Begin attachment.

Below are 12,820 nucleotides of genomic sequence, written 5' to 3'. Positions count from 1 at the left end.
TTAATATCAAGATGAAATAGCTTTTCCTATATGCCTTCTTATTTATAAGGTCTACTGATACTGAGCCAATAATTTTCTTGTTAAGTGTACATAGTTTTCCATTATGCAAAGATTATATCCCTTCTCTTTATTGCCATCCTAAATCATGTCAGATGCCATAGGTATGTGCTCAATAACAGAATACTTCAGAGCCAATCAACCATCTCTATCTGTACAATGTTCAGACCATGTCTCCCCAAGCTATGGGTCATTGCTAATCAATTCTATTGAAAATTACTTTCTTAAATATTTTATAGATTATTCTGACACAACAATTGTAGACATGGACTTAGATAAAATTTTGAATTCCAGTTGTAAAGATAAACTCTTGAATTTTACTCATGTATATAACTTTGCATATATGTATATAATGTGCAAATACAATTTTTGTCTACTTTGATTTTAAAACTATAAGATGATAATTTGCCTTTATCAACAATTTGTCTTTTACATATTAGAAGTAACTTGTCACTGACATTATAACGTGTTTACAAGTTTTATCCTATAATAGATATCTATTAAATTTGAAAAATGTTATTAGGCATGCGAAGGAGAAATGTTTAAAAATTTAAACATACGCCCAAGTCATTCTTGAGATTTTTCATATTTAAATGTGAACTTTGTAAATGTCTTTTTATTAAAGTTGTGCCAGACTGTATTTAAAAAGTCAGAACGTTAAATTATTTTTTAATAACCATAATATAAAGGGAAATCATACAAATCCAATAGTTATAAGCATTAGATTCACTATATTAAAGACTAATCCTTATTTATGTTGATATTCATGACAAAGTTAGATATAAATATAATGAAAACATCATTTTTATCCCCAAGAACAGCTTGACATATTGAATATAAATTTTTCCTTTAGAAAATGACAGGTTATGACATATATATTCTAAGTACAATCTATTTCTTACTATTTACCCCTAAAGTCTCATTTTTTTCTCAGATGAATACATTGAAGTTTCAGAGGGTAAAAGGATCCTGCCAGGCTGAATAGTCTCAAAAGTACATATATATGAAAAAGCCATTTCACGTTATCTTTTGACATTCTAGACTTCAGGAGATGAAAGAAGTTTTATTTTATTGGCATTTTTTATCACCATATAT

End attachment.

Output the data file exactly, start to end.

Below are 12,820 nucleotides of genomic sequence, written 5' to 3'. Positions count from 1 at the left end.
TTAATATCAAGATGAAATAGCTTTTCCTATATGCCTTCTTATTTATAAGGTCTACTGATACTGAGCCAATAATTTTCTTGTTAAGTGTACATAGTTTTCCATTATGCAAAGATTATATCCCTTCTCTTTATTGCCATCCTAAATCATGTCAGATGCCATAGGTATGTGCTCAATAACAGAATACTTCAGAGCCAATCAACCATCTCTATCTGTACAATGTTCAGACCATGTCTCCCCAAGCTATGGGTCATTGCTAATCAATTCTATTGAAAATTACTTTCTTAAATATTTTATAGATTATTCTGACACAACAATTGTAGACATGGACTTAGATAAAATTTTGAATTCCAGTTGTAAAGATAAACTCTTGAATTTTACTCATGTATATAACTTTGCATATATGTATATAATGTGCAAATACAATTTTTGTCTACTTTGATTTTAAAACTATAAGATGATAATTTGCCTTTATCAACAATTTGTCTTTTACATATTAGAAGTAACTTGTCACTGACATTATAACGTGTTTACAAGTTTTATCCTATAATAGATATCTATTAAATTTGAAAAATGTTATTAGGCATGCGAAGGAGAAATGTTTAAAAATTTAAACATACGCCCAAGTCATTCTTGAGATTTTTCATATTTAAATGTGAACTTTGTAAATGTCTTTTTATTAAAGTTGTGCCAGACTGTATTTAAAAAGTCAGAACGTTAAATTATTTTTTAATAACCATAATATAAAGGGAAATCATACAAATCCAATAGTTATAAGCATTAGATTCACTATATTAAAGACTAATCCTTATTTATGTTGATATTCATGACAAAGTTAGATATAAATATAATGAAAACATCATTTTTATCCCCAAGAACAGCTTGACATATTGAATATAAATTTTTCCTTTAGAAAATGACAGGTTATGACATATATATTCTAAGTACAATCTATTTCTTACTATTTACCCCTAAAGTCTCATTTTTTTCTCAGATGAATACATTGAAGTTTCAGAGGGTAAAAGGATCCTGCCAGGCTGAATAGTCTCAAAAGTACATATATATGAAAAAGCCATTTCACGTTATCTTTTGACATTCTAGACTTCAGGAGATGAAAGAAGTTTTATTTTATTGGCATTTTTTATCACCATATAT